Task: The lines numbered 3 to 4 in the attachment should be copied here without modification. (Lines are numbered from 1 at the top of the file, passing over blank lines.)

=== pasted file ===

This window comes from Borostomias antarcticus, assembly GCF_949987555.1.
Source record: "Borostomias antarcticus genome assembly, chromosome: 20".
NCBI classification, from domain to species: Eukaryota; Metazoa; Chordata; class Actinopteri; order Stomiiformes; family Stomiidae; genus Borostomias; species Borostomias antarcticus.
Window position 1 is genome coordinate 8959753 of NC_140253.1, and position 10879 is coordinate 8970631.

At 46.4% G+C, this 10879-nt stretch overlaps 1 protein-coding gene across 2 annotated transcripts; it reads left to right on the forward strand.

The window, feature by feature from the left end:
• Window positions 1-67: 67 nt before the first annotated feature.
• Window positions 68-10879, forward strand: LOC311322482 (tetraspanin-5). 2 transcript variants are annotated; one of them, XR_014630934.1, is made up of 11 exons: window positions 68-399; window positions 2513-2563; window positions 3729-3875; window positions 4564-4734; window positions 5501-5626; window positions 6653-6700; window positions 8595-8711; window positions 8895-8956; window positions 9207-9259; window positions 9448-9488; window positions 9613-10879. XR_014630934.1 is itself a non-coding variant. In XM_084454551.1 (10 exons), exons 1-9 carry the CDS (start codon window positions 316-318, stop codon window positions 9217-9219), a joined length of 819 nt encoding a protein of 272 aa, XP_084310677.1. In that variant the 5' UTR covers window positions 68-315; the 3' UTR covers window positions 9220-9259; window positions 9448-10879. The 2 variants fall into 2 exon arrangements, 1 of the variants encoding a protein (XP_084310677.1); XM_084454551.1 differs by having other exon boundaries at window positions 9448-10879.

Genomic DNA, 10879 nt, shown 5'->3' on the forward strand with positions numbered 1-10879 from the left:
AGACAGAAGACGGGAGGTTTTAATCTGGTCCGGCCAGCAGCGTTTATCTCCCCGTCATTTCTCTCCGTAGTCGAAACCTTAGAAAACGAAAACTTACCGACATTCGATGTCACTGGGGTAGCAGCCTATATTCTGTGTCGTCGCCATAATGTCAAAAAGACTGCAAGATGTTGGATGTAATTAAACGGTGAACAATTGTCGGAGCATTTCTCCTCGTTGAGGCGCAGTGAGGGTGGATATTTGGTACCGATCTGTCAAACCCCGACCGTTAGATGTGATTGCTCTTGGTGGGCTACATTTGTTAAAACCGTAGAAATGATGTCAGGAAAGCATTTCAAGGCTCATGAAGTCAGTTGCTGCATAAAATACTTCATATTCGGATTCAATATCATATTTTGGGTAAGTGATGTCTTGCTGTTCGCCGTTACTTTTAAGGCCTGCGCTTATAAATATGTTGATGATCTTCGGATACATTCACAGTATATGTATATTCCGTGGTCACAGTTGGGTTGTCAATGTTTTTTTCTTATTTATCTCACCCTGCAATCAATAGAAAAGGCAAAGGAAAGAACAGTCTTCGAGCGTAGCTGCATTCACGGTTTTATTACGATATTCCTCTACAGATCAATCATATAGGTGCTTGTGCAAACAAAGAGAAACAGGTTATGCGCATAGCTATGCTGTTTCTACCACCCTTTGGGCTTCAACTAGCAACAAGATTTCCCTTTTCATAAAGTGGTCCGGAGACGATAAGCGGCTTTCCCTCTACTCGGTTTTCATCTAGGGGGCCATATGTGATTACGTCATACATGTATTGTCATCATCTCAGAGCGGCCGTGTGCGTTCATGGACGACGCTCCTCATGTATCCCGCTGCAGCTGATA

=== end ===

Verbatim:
NCBI classification, from domain to species: Eukaryota; Metazoa; Chordata; class Actinopteri; order Stomiiformes; family Stomiidae; genus Borostomias; species Borostomias antarcticus.
Window position 1 is genome coordinate 8959753 of NC_140253.1, and position 10879 is coordinate 8970631.